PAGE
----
Alphabet Soup of Fundraising Titles
What is our job as fundraising professionals? Relationship builders? Storytellers? Ambassadors? I love all three of these descriptors, and we use them often.
What confuses me is the myriad of titles and structures that we put in place that can serve as barriers in empowering donors to make a life-changing difference.
My role might be to focus on major gifts, but does it really deepen a relationship to call me a major-gifts officer —or even more confusing, a director of special gifts or principal gifts? What does this mean to a donor or prospective donor? And what signals does it send — intended or otherwise?
If as a donor I am transferred to dealing with a planned-gift officer, does this mean that my time is near? Does the organization know something I don't know?
One YMCA recently repositioned regional development officers who provided fundraising consulting and leadership to several branches, and began calling them major-gift officers. Does that mean that they — and not a Y branch director - will now be major-gift focused? Is this appropriate for the organization's culture? The change of titles made no difference in the funds raised.
Sometimes it seems organizations change titles thinking that it infers progress or action — or that they are current with the latest fundraising trends.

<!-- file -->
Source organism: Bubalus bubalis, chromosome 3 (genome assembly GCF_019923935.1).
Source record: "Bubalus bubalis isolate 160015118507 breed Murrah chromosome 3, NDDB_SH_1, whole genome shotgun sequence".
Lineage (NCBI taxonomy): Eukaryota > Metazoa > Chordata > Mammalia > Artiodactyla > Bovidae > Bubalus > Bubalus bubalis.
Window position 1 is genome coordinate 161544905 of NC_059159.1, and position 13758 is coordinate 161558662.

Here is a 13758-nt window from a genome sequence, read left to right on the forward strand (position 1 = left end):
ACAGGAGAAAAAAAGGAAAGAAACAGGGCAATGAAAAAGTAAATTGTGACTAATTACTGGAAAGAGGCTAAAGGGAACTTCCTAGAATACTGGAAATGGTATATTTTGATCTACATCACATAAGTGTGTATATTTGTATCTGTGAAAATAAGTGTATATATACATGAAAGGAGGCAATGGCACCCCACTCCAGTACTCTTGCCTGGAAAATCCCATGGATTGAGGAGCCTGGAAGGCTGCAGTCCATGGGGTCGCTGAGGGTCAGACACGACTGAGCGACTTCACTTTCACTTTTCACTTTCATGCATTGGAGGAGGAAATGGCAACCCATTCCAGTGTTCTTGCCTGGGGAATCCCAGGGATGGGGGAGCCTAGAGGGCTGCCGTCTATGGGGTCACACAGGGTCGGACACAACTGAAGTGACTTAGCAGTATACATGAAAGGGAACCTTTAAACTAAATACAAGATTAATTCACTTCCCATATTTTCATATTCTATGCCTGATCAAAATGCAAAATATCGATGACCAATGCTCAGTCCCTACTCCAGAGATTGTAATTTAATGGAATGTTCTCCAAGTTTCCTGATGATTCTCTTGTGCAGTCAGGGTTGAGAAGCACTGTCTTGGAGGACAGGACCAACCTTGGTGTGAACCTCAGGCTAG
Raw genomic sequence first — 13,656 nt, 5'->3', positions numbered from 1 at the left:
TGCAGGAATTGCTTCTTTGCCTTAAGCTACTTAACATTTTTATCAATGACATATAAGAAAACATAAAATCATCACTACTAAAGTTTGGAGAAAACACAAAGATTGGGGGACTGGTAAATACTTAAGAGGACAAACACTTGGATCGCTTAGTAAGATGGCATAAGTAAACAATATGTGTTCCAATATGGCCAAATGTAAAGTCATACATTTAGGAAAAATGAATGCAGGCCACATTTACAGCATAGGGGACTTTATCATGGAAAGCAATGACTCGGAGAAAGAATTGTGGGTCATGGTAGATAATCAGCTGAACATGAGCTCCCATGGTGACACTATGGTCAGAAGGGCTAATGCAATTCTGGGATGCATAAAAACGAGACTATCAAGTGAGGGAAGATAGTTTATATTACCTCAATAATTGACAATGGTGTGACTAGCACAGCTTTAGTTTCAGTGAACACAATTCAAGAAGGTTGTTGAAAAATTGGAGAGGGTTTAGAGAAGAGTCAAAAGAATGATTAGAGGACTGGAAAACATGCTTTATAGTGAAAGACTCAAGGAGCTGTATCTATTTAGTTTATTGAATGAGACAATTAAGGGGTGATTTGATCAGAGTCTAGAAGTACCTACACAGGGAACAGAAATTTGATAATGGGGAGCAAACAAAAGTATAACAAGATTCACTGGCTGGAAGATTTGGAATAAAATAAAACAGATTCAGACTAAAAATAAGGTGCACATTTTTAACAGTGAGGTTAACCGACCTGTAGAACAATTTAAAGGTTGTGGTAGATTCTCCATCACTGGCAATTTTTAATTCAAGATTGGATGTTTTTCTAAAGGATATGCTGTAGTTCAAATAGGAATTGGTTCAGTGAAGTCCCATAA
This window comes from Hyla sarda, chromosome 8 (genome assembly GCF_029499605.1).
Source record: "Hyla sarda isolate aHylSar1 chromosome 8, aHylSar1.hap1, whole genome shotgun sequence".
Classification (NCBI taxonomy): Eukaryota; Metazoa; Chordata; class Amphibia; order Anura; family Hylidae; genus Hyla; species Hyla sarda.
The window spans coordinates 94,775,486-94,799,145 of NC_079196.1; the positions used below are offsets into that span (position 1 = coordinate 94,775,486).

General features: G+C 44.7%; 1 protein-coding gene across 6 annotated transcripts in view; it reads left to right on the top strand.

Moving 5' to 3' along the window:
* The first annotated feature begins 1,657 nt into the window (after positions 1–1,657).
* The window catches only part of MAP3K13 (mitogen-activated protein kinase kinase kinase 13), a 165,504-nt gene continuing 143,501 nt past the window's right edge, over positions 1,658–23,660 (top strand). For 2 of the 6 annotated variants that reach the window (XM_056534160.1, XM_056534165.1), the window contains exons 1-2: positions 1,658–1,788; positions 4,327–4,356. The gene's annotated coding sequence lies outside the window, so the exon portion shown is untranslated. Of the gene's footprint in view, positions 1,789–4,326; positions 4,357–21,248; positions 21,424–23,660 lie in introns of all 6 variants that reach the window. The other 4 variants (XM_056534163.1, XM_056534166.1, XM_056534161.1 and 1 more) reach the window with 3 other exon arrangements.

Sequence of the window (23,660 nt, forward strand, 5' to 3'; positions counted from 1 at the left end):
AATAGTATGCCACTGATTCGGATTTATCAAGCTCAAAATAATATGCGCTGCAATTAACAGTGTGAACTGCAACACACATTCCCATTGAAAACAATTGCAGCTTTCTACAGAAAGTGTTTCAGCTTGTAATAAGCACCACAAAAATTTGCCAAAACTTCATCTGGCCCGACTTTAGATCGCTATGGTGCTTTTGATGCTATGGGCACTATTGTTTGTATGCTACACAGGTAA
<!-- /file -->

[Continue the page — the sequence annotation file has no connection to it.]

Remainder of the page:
Let's keep focused on doing what we are called to do — raise significant funds for worthy causes and organizations that change and save lives. And let's not worry about an alphabet soup of titles, but remember always to look at things through the eyes of our donors.
Looking for Jeff? You'll find him either on the lake, laughing with good friends, or helping nonprofits develop to their full potential.
Jeff believes that successful fundraising is built on a bedrock of relevant, consistent messaging; sound practices; the nurturing of relationships; and impeccable stewardship. And that organizations that adhere to those standards serve as beacons to others that aspire to them. The Bedrocks & Beacons blog will provide strategic information to help nonprofits be both.
Jeff has more than 25 years of nonprofit leadership experience and is a member of the NonProfit PRO Editorial Advisory Board.